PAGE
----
Speaking of TED talks, walking our kids to school each day has given us the chance to meet neighbors.  One of our neighbors on Oakland Park Ave, it turns out, is the organizer for TEDx Columbus.  TEDx events are independently organized (not just on the West Coast!) gatherings that highlight dynamic thinkers and doers in a particular locale.  The Columbus TEDx event was last Friday, October 11th, at COSI, featuring around 20 speakers.

We ran into that neighbor last night at the Clinton Elementary open house and I asked her if the videos from the talks are online yet and she mentioned that it should be happening by the end of this week.  She said it was the best event yet she had organized and that the speakers and performers were excellent.

I wish I knew more about the themes so as to be able to comment on a few talks to entice further viewing, but for now I’ll just give the link where the videos will be posted and note that you may want to keep an eye on that space over the next few days.  A list of the speakers can be found HERE and the Columbus TEDx home page is HERE.  Enjoy.

Hey, another possibility for a CMC small group: Viewing and discussing TED talks.


Economic refugees

Phloem and Xylem: Economic refugees

October 9, 2013

Yesterday I attended a breakfast for clergy of the supporting congregations of the YWCA Family Center.  Once a month Columbus Mennonite teams with North Broadway United Methodist Church to serve a dinner.  Our congregation also gives $1000 annually to support the mission of the Family Center. 

It’s an impressive facility, constructed in 2005.  It is home to all sorts of community outreach and includes 50 dorm rooms, each giving a temporarily homeless household private space while the Center helps with job placement and permanent housing.

What most struck me about the morning was the level of urgency expressed by the staff regarding the increase in demand they have seen over the last couple of years.  They are currently housing 136 households, far above the capacity of 50.  This means that cots are being set up in spaces in their facility not originally intended for housing.  Because all of the extra space is now full, the Center is also paying for hotel rooms for some families.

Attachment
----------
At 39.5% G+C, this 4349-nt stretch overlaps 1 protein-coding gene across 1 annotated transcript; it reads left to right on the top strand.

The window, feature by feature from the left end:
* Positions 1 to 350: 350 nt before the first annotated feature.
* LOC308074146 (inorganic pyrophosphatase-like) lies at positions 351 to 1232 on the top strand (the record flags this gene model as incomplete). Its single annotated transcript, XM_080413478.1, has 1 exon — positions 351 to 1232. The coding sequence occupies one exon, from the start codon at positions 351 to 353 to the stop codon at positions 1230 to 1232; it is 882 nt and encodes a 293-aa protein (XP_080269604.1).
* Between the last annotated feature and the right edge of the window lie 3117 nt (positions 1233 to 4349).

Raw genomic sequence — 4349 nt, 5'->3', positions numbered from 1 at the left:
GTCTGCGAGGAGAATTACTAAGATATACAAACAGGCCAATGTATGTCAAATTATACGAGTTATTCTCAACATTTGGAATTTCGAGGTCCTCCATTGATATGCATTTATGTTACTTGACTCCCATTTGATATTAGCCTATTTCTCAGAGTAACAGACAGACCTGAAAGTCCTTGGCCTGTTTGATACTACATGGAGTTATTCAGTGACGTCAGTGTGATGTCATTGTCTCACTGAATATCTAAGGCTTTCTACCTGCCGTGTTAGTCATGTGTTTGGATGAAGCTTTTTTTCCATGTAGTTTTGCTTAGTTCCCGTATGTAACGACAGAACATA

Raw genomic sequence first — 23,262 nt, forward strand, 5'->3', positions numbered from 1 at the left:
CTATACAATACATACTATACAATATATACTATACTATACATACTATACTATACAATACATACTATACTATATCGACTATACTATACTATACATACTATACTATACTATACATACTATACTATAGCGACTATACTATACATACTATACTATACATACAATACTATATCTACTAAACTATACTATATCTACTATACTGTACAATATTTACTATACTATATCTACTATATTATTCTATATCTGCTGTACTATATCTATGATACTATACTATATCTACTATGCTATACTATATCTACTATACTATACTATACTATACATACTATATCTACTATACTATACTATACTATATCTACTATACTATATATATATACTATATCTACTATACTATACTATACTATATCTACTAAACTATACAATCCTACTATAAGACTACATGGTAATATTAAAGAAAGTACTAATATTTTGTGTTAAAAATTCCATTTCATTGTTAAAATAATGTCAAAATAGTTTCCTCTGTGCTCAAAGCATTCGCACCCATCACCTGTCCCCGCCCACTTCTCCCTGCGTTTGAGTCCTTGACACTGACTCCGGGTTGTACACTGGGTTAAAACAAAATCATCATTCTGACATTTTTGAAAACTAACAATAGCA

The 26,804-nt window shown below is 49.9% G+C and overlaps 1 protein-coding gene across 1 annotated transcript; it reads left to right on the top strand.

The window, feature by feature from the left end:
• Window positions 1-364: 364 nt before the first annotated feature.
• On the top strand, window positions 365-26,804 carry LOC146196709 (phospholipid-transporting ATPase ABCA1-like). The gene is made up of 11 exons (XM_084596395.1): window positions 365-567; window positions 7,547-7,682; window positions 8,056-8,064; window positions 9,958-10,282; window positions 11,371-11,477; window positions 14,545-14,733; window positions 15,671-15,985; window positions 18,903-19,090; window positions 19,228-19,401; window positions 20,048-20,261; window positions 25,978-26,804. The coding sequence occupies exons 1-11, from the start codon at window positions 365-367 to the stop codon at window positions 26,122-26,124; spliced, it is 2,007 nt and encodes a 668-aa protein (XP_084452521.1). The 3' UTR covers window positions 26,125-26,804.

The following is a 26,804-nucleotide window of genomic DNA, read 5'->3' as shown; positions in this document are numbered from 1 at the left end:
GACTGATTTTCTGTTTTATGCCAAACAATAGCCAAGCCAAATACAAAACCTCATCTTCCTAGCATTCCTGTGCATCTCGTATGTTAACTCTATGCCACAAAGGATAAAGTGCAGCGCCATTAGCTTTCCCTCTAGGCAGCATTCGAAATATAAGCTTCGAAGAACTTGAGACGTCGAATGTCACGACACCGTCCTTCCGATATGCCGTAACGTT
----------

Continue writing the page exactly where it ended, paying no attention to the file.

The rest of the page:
There are many churches, corporations, and individuals donating money and time to the Family Center.  One message from the staff was a strong Thank You.  Another was challenging congregations to take a next step in their commitment to the Center and these families.

Several staff said something to the effect: “There are reports that the economy is improving, but we’re not seeing it here.”  If the situation at the Family Center is any indication, there are a growing number of people for whom the economic system simply isn’t working.  There are not enough living wage jobs to support households.  Although this wasn’t the focus of yesterday’s meeting, it’s important to not only serve the needs, but also ask why the needs exist in the first place.  Charity joins hands with social justice.

Yesterday also happened to be the evening that CMC serves the dinner.  I was not there, but this morning Nancy Franke of CMC sent me a note reflecting on her experience that included these words:  “I never thought about our country having refugee camps, but this felt like something close to it tonight.”

Economic refugees?  Yes.  Right here among us.

A good prayer before a meal, or anytime:

God, grant bread to those who are hungry; and a hunger for justice to those who have bread.



Eating well

Today I ate lunch at North Star Cafe and saw this sign in the entrance.

“We all eat and it would be a sad waste of opportunity to eat badly.”
— Anna Thomas

That place does am amazing job of making sure everyone there eats very well.  Wow.  I’m going to have dreams about Beechwold Salad.

This Sunday is World Communion Sunday.  Christians around the world will share in this common meal of bread and cup and celebrate the new humanity that Jesus has called into being.

“We all eat.”  Christian or non-Christian.  Those who celebrate the Eucharist every Sunday and those less frequent.  Eating and drinking are part of what makes us human, part of what makes us alive. Everything is eating something else to maintain life – taking the other into one’s body and making it part of the self.  Jesus’ parting gift to his followers was to have them equate the bread and cup of everyday living with his body and blood.  Communion is a ritualized and stylized meal reminding us of the true Source of life, the Other whose continual self-giving makes us the selves we are.  “We all eat,” but we don’t always do so in such a way that takes us deeper into the reality of Christ – that enables us to eat the body of Christ and thus become, as a church, the body of Christ.  It’s pure gift.  It’s there for the taking.  Everyone is invited.

The past number of weeks there has been an announcement  in the bulletin regarding how we will practice an open Communion table this Sunday.  The words of invitation will be “All who hunger and thirst for God are welcome.”  For those who have been baptized, it is a renewal of baptismal identity.  For children and adults who have not been baptized it is an opportunity to be formed by this gift which even precedes our own “Yes” of comprehending or committing.  There will also be opportunity for those who wish to come forward but not have Communion to receive a blessing.  Each household is encouraged to make their own decision as to how their children will participate.

It will be good to eat together.